| LONDON/BRUSSELS Sept 27
LONDON/BRUSSELS Sept 27 Britain's challenge to
European Union rules capping bankers' bonuses is likely to get
bogged down in court long beyond their implementation, and
critics say it is more about pleasing domestic voters
unimpressed by the loss of powers to Brussels.
The UK, which houses Europe's biggest financial centre, was
outvoted when the European Union agreed that bonuses must be no
more than a banker's fixed pay, or twice that amount with
The British government is now asking the EU's top court, the
European Court of Justice, to rule that the world's toughest
curb on bankers' pay is illegal.
This follows its legal challenges to EU plans for a tax on
financial transactions, new rules on short-selling and a policy
of locating clearing houses in the euro zone.
Its latest case could take up to two years to be heard, by
which time the cap will be common practice, and Britain has said
it would apply it from 2014 as required.
The challenge has been given short shrift by EU lawmakers
and the EU's executive body, the European Commission, which will
defend the cap in court.
"In the months of negotiations, the British never made the
arguments that they are putting forward now," said Othmar Karas,
an Austrian member of the European Parliament who played a key
role in negotiating the rules.
The bonus cap was slipped in at the last minute into a law
that forces banks to hold more capital, and Britain argues that
Brussels failed to consult or study its impact first.
"It is a legal requirement for a proposal to have an impact
assessment and consultation, but that has not happened. I think
their concerns are legitimate," said Alexandria Carr, a former
UK Treasury official and now a lawyer with Mayer Brown.
Britain says the bloc's European Banking Authority (EBA) is
exceeding its powers in deciding whose pay packet will be
affected as this should be done under primary legislation.
It also says that forcing bankers to disclose how much they
are earning contravenes the bloc's rules on the "rights and
interests of employed persons".
The bulk of the bankers to be affected are based in London.
Lawyers, lawmakers and financial industry officials point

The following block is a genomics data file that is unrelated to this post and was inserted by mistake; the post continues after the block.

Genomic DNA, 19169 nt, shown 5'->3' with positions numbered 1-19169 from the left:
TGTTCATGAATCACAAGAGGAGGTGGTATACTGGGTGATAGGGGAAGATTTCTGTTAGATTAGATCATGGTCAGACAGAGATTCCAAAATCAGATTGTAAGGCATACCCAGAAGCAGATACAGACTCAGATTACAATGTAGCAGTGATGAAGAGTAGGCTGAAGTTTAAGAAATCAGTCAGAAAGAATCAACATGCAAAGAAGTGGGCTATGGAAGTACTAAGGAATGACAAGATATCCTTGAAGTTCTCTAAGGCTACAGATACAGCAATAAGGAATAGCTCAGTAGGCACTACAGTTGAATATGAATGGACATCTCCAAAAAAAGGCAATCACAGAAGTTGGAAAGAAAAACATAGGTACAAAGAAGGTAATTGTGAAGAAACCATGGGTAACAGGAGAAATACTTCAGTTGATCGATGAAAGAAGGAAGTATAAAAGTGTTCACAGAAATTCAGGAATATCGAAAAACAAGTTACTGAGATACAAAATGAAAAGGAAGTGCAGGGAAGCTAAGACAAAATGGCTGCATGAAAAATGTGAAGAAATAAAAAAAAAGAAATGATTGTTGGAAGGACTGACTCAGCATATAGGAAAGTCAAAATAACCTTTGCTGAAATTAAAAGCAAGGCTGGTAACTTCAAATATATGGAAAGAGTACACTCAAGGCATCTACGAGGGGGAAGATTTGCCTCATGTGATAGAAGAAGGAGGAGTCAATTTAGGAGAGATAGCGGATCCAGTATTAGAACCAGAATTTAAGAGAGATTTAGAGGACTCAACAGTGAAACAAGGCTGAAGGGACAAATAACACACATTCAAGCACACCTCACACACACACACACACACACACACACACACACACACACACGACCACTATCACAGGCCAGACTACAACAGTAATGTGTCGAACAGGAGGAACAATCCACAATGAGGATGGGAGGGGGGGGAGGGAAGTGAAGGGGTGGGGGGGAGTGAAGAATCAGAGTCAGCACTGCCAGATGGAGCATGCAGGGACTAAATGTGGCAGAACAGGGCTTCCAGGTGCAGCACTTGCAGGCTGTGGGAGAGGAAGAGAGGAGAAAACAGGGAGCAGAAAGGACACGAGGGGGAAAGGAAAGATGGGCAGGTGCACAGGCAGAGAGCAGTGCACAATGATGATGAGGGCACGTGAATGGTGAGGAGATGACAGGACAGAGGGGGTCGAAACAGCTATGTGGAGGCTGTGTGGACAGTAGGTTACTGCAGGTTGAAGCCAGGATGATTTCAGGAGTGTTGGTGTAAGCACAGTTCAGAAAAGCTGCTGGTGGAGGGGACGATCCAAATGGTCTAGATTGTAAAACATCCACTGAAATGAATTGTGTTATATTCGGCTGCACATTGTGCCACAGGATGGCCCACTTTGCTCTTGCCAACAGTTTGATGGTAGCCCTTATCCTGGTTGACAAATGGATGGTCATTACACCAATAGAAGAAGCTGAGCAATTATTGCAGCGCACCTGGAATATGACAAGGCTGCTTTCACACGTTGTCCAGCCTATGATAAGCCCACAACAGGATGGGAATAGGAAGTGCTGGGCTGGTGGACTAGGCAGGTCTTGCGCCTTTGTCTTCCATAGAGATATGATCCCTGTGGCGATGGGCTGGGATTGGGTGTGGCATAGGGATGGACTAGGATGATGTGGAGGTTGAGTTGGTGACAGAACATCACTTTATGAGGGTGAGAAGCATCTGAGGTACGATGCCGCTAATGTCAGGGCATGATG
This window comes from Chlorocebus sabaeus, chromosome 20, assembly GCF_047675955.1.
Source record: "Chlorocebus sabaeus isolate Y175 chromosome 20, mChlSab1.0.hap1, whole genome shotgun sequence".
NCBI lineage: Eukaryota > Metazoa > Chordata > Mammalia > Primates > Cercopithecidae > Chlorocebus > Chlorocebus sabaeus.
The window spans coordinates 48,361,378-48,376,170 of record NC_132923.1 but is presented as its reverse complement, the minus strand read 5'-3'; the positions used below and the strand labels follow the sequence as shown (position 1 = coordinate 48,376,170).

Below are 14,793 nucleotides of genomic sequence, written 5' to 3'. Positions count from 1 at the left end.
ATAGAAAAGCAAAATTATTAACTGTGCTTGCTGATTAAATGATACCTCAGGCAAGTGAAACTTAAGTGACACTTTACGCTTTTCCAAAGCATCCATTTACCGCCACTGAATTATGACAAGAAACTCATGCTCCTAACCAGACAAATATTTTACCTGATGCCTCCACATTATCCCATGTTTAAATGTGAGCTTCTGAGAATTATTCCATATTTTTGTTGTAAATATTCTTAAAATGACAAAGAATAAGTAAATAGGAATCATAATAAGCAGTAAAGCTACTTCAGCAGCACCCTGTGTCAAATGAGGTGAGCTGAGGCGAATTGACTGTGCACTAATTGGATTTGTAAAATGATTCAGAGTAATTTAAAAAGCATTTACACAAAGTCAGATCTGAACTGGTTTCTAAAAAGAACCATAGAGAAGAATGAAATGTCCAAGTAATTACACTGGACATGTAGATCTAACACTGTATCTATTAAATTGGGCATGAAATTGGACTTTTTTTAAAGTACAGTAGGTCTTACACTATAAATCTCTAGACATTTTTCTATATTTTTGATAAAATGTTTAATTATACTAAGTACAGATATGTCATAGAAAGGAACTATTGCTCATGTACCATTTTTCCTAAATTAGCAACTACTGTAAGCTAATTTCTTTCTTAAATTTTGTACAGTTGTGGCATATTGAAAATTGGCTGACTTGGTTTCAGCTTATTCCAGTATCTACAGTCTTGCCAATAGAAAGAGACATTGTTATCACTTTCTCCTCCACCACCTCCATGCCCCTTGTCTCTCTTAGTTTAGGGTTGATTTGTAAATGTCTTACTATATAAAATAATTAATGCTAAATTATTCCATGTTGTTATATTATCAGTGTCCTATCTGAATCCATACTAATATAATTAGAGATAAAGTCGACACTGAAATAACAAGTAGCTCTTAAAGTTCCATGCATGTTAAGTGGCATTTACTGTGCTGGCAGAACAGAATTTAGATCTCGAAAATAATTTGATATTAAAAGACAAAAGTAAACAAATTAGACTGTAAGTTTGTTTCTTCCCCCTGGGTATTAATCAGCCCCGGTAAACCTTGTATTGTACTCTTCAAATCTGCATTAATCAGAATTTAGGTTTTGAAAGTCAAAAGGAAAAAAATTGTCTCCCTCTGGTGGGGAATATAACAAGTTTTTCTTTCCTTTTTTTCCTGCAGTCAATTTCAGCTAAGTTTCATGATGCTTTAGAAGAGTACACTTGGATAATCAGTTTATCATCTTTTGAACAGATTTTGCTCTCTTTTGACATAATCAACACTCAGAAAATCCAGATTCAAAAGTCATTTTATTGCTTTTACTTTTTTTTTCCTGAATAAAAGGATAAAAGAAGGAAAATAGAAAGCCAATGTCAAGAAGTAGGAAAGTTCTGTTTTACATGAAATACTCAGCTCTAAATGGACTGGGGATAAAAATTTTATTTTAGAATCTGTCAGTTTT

out that Britain accepted the principle of curbs on bonuses in
current rules that limit how much can be paid upfront in cash.
"We are entirely entitled to put in place a ratio between
bonus and salaries," said Arlene McCarthy, an EU lawmaker from
Britain's opposition Labour party.
"If the rules kick in at 500,000 euros, which is my
understanding, that means they could potentially only earn about
1.5 million euros. My heart bleeds," McCarthy said.
Earlier this month, Britain's challenge to one aspect of new
EU rules to regulate short-selling of shares was backed by an
adviser to the top court, though the full court has yet to
pronounce on this.
"The UK is on a lucky streak with short selling," said one
bank lobbyist. "But there is concern that if you do launch a
legal challenge, it could take years before you get a ruling."
Britain's court challenges are more a product of its
inability to get its way at the approval stage for new rules,
said Fiona Wright, director at Cabinet DN, a Brussels-based
financial services consultancy.
"It serves the UK purpose of getting their point over in a
different forum. All the questions about the UK's status in
Europe is not helping, and they are being marginalised at the
moment," Wright said.
Britain is on course to hold a referendum in 2017 on whether
to stay in the EU and wants to claw back some powers over
financial services that have shifted to Brussels.
Critics say the Conservative-led UK government is picking
fights with Brussels to stop its core supporters from defecting
to the euro-sceptic UK Independence Party (UKIP).
"There is a growing realisation in Westminster that we have
a problem," UKIP leader Nigel Farage told Reuters. "We have
given away control of our biggest industry."